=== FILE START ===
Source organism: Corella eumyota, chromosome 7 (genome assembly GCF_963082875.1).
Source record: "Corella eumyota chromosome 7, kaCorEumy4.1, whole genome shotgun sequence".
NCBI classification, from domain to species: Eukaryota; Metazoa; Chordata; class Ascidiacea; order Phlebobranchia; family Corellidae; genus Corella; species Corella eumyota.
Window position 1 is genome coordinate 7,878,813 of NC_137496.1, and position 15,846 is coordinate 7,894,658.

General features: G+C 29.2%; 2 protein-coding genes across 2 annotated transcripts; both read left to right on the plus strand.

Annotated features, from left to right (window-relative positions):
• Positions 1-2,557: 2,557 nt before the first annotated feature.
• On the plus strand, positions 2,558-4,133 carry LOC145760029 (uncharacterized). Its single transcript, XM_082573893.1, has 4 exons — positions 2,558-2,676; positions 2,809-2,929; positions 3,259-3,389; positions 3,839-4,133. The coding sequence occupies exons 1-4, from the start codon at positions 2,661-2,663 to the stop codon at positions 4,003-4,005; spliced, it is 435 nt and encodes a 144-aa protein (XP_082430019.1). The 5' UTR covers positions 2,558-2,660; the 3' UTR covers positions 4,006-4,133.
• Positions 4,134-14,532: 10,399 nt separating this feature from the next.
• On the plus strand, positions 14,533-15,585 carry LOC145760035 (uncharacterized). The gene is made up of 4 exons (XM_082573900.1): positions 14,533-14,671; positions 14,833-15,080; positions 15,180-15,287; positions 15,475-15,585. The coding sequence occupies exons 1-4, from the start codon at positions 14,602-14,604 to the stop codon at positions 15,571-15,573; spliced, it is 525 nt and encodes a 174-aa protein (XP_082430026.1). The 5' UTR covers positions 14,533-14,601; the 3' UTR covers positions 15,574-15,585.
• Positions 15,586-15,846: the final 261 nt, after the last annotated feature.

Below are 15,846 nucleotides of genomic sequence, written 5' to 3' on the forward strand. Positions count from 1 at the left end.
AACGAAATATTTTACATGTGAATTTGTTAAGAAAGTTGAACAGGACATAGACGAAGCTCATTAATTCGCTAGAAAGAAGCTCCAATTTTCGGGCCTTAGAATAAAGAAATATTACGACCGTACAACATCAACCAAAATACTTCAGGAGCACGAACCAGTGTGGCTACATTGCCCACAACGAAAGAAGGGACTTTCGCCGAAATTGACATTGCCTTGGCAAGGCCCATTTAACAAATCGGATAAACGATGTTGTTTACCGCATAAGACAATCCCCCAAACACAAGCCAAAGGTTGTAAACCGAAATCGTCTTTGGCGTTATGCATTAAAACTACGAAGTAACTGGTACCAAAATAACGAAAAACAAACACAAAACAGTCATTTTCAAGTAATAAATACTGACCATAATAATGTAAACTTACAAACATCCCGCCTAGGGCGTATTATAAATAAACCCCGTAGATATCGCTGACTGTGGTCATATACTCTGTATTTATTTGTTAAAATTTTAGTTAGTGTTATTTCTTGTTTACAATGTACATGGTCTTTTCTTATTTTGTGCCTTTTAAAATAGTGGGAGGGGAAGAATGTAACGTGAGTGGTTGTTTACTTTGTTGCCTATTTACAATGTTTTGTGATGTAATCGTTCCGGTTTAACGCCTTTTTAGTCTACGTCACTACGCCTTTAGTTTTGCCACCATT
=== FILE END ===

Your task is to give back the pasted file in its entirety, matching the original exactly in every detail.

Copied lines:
Source organism: Corella eumyota, chromosome 7 (genome assembly GCF_963082875.1).
Source record: "Corella eumyota chromosome 7, kaCorEumy4.1, whole genome shotgun sequence".
NCBI classification, from domain to species: Eukaryota; Metazoa; Chordata; class Ascidiacea; order Phlebobranchia; family Corellidae; genus Corella; species Corella eumyota.
Window position 1 is genome coordinate 7,878,813 of NC_137496.1, and position 15,846 is coordinate 7,894,658.

General features: G+C 29.2%; 2 protein-coding genes across 2 annotated transcripts; both read left to right on the plus strand.

Annotated features, from left to right (window-relative positions):
• Positions 1-2,557: 2,557 nt before the first annotated feature.
• On the plus strand, positions 2,558-4,133 carry LOC145760029 (uncharacterized). Its single transcript, XM_082573893.1, has 4 exons — positions 2,558-2,676; positions 2,809-2,929; positions 3,259-3,389; positions 3,839-4,133. The coding sequence occupies exons 1-4, from the start codon at positions 2,661-2,663 to the stop codon at positions 4,003-4,005; spliced, it is 435 nt and encodes a 144-aa protein (XP_082430019.1). The 5' UTR covers positions 2,558-2,660; the 3' UTR covers positions 4,006-4,133.
• Positions 4,134-14,532: 10,399 nt separating this feature from the next.
• On the plus strand, positions 14,533-15,585 carry LOC145760035 (uncharacterized). The gene is made up of 4 exons (XM_082573900.1): positions 14,533-14,671; positions 14,833-15,080; positions 15,180-15,287; positions 15,475-15,585. The coding sequence occupies exons 1-4, from the start codon at positions 14,602-14,604 to the stop codon at positions 15,571-15,573; spliced, it is 525 nt and encodes a 174-aa protein (XP_082430026.1). The 5' UTR covers positions 14,533-14,601; the 3' UTR covers positions 15,574-15,585.
• Positions 15,586-15,846: the final 261 nt, after the last annotated feature.

Below are 15,846 nucleotides of genomic sequence, written 5' to 3' on the forward strand. Positions count from 1 at the left end.
AACGAAATATTTTACATGTGAATTTGTTAAGAAAGTTGAACAGGACATAGACGAAGCTCATTAATTCGCTAGAAAGAAGCTCCAATTTTCGGGCCTTAGAATAAAGAAATATTACGACCGTACAACATCAACCAAAATACTTCAGGAGCACGAACCAGTGTGGCTACATTGCCCACAACGAAAGAAGGGACTTTCGCCGAAATTGACATTGCCTTGGCAAGGCCCATTTAACAAATCGGATAAACGATGTTGTTTACCGCATAAGACAATCCCCCAAACACAAGCCAAAGGTTGTAAACCGAAATCGTCTTTGGCGTTATGCATTAAAACTACGAAGTAACTGGTACCAAAATAACGAAAAACAAACACAAAACAGTCATTTTCAAGTAATAAATACTGACCATAATAATGTAAACTTACAAACATCCCGCCTAGGGCGTATTATAAATAAACCCCGTAGATATCGCTGACTGTGGTCATATACTCTGTATTTATTTGTTAAAATTTTAGTTAGTGTTATTTCTTGTTTACAATGTACATGGTCTTTTCTTATTTTGTGCCTTTTAAAATAGTGGGAGGGGAAGAATGTAACGTGAGTGGTTGTTTACTTTGTTGCCTATTTACAATGTTTTGTGATGTAATCGTTCCGGTTTAACGCCTTTTTAGTCTACGTCACTACGCCTTTAGTTTTGCCACCATT